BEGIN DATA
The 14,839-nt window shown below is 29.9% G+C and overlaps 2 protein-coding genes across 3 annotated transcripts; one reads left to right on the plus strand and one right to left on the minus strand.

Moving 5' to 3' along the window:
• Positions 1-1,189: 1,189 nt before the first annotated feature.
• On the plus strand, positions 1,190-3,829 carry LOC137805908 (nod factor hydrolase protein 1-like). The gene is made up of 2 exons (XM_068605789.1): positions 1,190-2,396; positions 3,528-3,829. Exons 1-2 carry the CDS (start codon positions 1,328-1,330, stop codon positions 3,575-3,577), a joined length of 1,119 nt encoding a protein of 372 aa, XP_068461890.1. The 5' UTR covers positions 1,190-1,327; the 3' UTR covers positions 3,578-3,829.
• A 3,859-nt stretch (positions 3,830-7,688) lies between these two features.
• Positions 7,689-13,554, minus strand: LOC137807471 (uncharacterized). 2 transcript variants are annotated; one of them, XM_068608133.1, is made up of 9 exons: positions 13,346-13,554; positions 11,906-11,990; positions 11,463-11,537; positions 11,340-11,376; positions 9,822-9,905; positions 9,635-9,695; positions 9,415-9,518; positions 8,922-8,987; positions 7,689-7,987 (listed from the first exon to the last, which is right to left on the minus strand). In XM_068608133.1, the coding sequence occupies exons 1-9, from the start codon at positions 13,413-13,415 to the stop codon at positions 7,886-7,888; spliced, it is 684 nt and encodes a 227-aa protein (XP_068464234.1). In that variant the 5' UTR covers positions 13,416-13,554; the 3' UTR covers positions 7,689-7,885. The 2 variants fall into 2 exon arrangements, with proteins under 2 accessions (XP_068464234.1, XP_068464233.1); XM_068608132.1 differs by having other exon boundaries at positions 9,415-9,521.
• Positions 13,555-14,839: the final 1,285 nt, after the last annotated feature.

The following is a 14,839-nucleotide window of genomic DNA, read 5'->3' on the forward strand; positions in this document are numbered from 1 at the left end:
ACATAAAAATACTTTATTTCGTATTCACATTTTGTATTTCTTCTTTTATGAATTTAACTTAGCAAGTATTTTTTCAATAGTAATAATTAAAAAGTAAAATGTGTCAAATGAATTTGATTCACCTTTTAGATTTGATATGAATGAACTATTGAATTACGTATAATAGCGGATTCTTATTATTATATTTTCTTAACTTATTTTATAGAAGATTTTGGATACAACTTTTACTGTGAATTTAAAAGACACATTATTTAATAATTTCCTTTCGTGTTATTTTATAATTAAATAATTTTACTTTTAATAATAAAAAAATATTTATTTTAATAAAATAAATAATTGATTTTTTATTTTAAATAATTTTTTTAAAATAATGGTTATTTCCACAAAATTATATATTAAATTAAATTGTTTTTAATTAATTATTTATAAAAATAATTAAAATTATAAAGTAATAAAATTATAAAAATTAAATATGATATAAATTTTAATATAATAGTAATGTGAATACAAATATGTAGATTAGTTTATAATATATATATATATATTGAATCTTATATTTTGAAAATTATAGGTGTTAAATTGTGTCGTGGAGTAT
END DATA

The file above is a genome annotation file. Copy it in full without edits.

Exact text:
The 14,839-nt window shown below is 29.9% G+C and overlaps 2 protein-coding genes across 3 annotated transcripts; one reads left to right on the plus strand and one right to left on the minus strand.

Moving 5' to 3' along the window:
• Positions 1-1,189: 1,189 nt before the first annotated feature.
• On the plus strand, positions 1,190-3,829 carry LOC137805908 (nod factor hydrolase protein 1-like). The gene is made up of 2 exons (XM_068605789.1): positions 1,190-2,396; positions 3,528-3,829. Exons 1-2 carry the CDS (start codon positions 1,328-1,330, stop codon positions 3,575-3,577), a joined length of 1,119 nt encoding a protein of 372 aa, XP_068461890.1. The 5' UTR covers positions 1,190-1,327; the 3' UTR covers positions 3,578-3,829.
• A 3,859-nt stretch (positions 3,830-7,688) lies between these two features.
• Positions 7,689-13,554, minus strand: LOC137807471 (uncharacterized). 2 transcript variants are annotated; one of them, XM_068608133.1, is made up of 9 exons: positions 13,346-13,554; positions 11,906-11,990; positions 11,463-11,537; positions 11,340-11,376; positions 9,822-9,905; positions 9,635-9,695; positions 9,415-9,518; positions 8,922-8,987; positions 7,689-7,987 (listed from the first exon to the last, which is right to left on the minus strand). In XM_068608133.1, the coding sequence occupies exons 1-9, from the start codon at positions 13,413-13,415 to the stop codon at positions 7,886-7,888; spliced, it is 684 nt and encodes a 227-aa protein (XP_068464234.1). In that variant the 5' UTR covers positions 13,416-13,554; the 3' UTR covers positions 7,689-7,885. The 2 variants fall into 2 exon arrangements, with proteins under 2 accessions (XP_068464234.1, XP_068464233.1); XM_068608132.1 differs by having other exon boundaries at positions 9,415-9,521.
• Positions 13,555-14,839: the final 1,285 nt, after the last annotated feature.

The following is a 14,839-nucleotide window of genomic DNA, read 5'->3' on the forward strand; positions in this document are numbered from 1 at the left end:
ACATAAAAATACTTTATTTCGTATTCACATTTTGTATTTCTTCTTTTATGAATTTAACTTAGCAAGTATTTTTTCAATAGTAATAATTAAAAAGTAAAATGTGTCAAATGAATTTGATTCACCTTTTAGATTTGATATGAATGAACTATTGAATTACGTATAATAGCGGATTCTTATTATTATATTTTCTTAACTTATTTTATAGAAGATTTTGGATACAACTTTTACTGTGAATTTAAAAGACACATTATTTAATAATTTCCTTTCGTGTTATTTTATAATTAAATAATTTTACTTTTAATAATAAAAAAATATTTATTTTAATAAAATAAATAATTGATTTTTTATTTTAAATAATTTTTTTAAAATAATGGTTATTTCCACAAAATTATATATTAAATTAAATTGTTTTTAATTAATTATTTATAAAAATAATTAAAATTATAAAGTAATAAAATTATAAAAATTAAATATGATATAAATTTTAATATAATAGTAATGTGAATACAAATATGTAGATTAGTTTATAATATATATATATATATTGAATCTTATATTTTGAAAATTATAGGTGTTAAATTGTGTCGTGGAGTAT